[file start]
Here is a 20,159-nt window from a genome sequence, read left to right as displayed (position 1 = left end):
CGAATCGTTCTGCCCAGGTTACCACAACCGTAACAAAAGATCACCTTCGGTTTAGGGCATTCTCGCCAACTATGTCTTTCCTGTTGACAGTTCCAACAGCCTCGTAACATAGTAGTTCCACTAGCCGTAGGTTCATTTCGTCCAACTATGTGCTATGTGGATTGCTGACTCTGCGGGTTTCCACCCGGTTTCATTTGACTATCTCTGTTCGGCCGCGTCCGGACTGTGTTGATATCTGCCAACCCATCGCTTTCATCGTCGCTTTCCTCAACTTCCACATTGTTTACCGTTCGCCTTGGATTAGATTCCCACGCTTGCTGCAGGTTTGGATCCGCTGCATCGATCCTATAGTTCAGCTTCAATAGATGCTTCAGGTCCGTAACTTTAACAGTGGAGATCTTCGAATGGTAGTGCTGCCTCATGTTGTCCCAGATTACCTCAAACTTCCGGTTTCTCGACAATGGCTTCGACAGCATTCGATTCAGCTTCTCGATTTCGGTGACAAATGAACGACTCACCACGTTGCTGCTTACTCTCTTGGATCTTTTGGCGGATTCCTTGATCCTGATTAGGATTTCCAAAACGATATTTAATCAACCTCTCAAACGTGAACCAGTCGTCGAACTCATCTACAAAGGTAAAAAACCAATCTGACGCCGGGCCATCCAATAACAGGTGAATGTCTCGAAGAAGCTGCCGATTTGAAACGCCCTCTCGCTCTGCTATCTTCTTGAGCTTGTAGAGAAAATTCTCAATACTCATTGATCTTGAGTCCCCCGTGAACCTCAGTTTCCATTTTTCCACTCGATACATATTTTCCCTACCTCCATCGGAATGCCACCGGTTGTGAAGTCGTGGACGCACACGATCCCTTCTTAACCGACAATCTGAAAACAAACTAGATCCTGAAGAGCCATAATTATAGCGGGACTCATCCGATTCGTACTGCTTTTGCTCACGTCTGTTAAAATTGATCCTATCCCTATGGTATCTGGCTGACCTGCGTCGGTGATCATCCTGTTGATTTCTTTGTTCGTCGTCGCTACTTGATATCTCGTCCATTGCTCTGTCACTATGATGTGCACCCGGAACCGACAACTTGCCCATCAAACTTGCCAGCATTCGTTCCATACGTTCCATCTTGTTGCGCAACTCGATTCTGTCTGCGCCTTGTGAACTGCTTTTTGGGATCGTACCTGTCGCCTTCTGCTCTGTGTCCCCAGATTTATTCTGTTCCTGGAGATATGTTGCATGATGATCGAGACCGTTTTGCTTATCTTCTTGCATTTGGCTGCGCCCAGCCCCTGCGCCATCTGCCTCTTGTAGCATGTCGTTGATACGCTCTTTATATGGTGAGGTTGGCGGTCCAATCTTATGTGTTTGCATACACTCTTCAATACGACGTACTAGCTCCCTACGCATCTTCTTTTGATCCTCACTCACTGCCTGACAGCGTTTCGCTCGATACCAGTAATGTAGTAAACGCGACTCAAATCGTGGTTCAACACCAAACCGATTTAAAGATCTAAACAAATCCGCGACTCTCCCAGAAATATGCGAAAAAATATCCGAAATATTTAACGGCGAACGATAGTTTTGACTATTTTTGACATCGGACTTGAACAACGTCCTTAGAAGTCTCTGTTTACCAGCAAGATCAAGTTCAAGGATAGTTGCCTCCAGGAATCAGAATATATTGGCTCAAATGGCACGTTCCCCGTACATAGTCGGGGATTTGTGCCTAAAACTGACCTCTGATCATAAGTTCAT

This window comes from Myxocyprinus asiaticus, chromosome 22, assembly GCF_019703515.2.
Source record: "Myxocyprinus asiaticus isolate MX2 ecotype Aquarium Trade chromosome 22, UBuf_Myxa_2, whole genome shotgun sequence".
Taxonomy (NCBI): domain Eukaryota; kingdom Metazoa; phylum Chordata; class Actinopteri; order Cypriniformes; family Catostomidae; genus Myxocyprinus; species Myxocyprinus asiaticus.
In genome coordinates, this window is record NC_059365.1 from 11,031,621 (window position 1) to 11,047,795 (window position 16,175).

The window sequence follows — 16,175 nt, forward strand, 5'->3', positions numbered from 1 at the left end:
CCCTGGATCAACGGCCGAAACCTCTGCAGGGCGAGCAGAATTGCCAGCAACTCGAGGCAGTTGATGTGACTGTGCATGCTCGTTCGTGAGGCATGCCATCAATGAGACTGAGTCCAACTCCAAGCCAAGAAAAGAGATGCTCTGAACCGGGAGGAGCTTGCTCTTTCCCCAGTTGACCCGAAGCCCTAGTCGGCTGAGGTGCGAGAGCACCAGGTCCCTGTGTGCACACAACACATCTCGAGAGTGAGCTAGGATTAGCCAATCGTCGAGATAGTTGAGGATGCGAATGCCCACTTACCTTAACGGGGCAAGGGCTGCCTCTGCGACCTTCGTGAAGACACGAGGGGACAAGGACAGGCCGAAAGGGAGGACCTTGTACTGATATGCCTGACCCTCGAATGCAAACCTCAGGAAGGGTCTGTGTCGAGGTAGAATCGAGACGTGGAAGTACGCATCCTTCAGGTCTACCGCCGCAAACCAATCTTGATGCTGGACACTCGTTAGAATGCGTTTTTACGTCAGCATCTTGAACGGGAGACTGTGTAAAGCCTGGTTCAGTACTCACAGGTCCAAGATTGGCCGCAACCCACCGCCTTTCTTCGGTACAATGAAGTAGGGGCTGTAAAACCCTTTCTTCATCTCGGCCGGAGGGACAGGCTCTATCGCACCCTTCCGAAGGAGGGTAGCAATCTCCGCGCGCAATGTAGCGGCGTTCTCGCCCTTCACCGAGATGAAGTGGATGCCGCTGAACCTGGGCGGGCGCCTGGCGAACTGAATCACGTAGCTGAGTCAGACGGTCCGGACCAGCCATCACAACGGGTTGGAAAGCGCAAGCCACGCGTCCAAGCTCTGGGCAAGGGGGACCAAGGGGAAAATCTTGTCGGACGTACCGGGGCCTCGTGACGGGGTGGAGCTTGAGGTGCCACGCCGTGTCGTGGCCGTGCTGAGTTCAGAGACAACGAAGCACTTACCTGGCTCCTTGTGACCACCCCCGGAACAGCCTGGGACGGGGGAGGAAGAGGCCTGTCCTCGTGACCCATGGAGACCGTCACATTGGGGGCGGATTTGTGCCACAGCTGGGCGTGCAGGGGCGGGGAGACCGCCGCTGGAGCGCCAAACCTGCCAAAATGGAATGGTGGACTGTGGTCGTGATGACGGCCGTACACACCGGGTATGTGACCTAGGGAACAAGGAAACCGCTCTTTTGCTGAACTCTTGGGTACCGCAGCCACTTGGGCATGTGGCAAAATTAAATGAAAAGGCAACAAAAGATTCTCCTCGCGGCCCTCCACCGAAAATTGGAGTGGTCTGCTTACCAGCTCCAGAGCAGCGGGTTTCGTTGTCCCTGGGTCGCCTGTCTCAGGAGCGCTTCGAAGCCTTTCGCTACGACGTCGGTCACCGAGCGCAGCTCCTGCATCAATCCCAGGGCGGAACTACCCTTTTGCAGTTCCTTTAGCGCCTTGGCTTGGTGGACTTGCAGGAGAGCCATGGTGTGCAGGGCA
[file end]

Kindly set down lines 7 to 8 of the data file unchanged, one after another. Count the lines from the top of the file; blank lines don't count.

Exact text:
The window sequence follows — 16,175 nt, forward strand, 5'->3', positions numbered from 1 at the left end:
CCCTGGATCAACGGCCGAAACCTCTGCAGGGCGAGCAGAATTGCCAGCAACTCGAGGCAGTTGATGTGACTGTGCATGCTCGTTCGTGAGGCATGCCATCAATGAGACTGAGTCCAACTCCAAGCCAAGAAAAGAGATGCTCTGAACCGGGAGGAGCTTGCTCTTTCCCCAGTTGACCCGAAGCCCTAGTCGGCTGAGGTGCGAGAGCACCAGGTCCCTGTGTGCACACAACACATCTCGAGAGTGAGCTAGGATTAGCCAATCGTCGAGATAGTTGAGGATGCGAATGCCCACTTACCTTAACGGGGCAAGGGCTGCCTCTGCGACCTTCGTGAAGACACGAGGGGACAAGGACAGGCCGAAAGGGAGGACCTTGTACTGATATGCCTGACCCTCGAATGCAAACCTCAGGAAGGGTCTGTGTCGAGGTAGAATCGAGACGTGGAAGTACGCATCCTTCAGGTCTACCGCCGCAAACCAATCTTGATGCTGGACACTCGTTAGAATGCGTTTTTACGTCAGCATCTTGAACGGGAGACTGTGTAAAGCCTGGTTCAGTACTCACAGGTCCAAGATTGGCCGCAACCCACCGCCTTTCTTCGGTACAATGAAGTAGGGGCTGTAAAACCCTTTCTTCATCTCGGCCGGAGGGACAGGCTCTATCGCACCCTTCCGAAGGAGGGTAGCAATCTCCGCGCGCAATGTAGCGGCGTTCTCGCCCTTCACCGAGATGAAGTGGATGCCGCTGAACCTGGGCGGGCGCCTGGCGAACTGAATCACGTAGCTGAGTCAGACGGTCCGGACCAGCCATCACAACGGGTTGGAAAGCGCAAGCCACGCGTCCAAGCTCTGGGCAAGGGGGACCAAGGGGAAAATCTTGTCGGACGTACCGGGGCCTCGTGACGGGGTGGAGCTTGAGGTGCCACGCCGTGTCGTGGCCGTGCTGAGTTCAGAGACAACGAAGCACTTACCTGGCTCCTTGTGACCACCCCCGGAACAGCCTGGGACGGGGGAGGAAGAGGCCTGTCCTCGTGACCCATGGAGACCGTCACATTGGGGGCGGATTTGTGCCACAGCTGGGCGTGCAGGGGCGGGGAGACCGCCGCTGGAGCGCCAAACCTGCCAAAATGGAATGGTGGACTGTGGTCGTGATGACGGCCGTACACACCGGGTATGTGACCTAGGGAACAAGGAAACCGCTCTTTTGCTGAACTCTTGGGTACCGCAGCCACTTGGGCATGTGGCAAAATTAAATGAAAAGGCAACAAAAGATTCTCCTCGCGGCCCTCCACCGAAAATTGGAGTGGTCTGCTTACCAGCTCCAGAGCAGCGGGTTTCGTTGTCCCTGGGTCGCCTGTCTCAGGAGCGCTTCGAAGCCTTTCGCTACGACGTCGGTCACCGAGCGCAGCTCCTGCATCAATCCCAGGGCGGAACTACCCTTTTGCAGTTCCTTTAGCGCCTTGGCTTGGTGGACTTGCAGGAGAGCCATGGTGTGCAGGGCA